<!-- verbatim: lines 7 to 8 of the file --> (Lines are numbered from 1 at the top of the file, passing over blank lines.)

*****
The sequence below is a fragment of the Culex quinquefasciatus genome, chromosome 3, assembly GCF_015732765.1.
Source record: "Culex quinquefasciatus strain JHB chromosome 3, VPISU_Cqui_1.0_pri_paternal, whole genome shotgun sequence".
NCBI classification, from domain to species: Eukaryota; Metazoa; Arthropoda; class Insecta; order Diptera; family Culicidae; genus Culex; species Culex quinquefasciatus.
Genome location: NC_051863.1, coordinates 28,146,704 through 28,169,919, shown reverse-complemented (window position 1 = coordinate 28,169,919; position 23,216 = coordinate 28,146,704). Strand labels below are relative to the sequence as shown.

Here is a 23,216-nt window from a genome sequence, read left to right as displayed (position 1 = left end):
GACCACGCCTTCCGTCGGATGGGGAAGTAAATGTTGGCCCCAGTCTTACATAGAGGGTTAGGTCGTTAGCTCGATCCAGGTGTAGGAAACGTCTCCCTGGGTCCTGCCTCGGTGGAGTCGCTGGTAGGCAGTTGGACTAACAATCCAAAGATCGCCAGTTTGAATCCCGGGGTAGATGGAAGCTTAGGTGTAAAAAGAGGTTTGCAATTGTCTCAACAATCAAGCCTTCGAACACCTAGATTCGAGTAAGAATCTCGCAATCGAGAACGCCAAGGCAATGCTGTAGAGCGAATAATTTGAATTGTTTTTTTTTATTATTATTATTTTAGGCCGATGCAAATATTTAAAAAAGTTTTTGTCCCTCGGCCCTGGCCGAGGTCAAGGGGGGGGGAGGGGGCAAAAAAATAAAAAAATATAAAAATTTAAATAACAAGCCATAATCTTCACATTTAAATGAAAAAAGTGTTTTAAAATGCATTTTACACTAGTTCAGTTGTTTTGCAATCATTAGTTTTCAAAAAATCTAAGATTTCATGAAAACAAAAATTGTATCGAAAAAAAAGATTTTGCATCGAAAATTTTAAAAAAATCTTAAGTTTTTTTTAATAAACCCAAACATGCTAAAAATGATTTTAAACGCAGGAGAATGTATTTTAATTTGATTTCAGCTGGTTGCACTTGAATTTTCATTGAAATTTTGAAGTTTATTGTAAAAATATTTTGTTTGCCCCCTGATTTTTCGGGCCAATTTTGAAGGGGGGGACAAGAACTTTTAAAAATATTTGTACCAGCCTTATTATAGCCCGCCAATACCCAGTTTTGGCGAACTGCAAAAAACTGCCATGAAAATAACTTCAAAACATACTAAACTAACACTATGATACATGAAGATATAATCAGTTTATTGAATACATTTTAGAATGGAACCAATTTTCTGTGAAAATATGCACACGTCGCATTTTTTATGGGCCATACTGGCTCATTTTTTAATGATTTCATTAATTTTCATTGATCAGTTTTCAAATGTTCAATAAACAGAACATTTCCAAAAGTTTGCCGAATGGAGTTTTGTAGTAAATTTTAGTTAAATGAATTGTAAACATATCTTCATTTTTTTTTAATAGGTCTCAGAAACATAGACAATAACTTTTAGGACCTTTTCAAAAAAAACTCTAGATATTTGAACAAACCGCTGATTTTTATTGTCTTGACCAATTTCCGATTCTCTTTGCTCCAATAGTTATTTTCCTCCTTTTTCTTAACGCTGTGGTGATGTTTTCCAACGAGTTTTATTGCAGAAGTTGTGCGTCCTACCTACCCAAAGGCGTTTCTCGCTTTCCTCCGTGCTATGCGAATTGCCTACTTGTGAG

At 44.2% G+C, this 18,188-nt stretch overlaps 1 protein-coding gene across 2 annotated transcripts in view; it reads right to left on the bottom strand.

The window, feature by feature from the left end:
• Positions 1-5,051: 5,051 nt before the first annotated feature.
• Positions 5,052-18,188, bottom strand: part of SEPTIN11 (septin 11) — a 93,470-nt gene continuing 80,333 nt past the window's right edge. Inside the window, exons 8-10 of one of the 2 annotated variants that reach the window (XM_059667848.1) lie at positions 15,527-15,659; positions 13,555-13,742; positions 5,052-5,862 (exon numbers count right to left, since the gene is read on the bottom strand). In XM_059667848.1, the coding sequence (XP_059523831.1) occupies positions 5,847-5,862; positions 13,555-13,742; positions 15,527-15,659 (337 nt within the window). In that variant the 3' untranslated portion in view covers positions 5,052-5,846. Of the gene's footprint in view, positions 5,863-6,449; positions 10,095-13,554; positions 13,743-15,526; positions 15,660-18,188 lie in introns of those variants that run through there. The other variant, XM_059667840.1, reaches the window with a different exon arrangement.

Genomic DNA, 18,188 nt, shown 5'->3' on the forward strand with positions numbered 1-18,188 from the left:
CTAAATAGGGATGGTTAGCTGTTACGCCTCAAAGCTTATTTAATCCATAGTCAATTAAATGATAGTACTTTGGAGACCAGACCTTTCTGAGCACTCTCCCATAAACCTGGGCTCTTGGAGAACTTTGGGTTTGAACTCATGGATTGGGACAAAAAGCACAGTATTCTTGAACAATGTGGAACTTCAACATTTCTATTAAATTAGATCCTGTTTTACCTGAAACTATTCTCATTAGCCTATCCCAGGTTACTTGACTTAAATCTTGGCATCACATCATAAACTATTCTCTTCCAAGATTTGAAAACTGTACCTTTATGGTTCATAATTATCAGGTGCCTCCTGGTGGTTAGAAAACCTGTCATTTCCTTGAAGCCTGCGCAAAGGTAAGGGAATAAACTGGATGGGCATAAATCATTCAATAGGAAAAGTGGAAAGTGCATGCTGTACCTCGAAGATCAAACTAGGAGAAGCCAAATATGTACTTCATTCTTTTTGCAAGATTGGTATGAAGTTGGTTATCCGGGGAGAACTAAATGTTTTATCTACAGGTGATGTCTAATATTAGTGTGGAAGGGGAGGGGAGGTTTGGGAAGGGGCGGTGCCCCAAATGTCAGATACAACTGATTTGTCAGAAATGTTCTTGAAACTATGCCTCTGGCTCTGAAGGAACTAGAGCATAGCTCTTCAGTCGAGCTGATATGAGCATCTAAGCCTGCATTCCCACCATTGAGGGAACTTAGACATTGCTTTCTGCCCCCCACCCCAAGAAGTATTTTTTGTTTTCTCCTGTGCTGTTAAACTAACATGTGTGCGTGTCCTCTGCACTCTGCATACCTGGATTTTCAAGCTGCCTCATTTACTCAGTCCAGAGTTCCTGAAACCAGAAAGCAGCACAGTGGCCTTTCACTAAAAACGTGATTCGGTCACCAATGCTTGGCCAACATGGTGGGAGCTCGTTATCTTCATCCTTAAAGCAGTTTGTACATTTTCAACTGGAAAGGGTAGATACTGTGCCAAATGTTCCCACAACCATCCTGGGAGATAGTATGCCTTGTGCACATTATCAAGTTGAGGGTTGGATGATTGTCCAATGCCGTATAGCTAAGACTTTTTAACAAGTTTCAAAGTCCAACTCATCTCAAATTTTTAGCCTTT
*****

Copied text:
At 44.2% G+C, this 18,188-nt stretch overlaps 1 protein-coding gene across 2 annotated transcripts in view; it reads right to left on the bottom strand.

The window, feature by feature from the left end: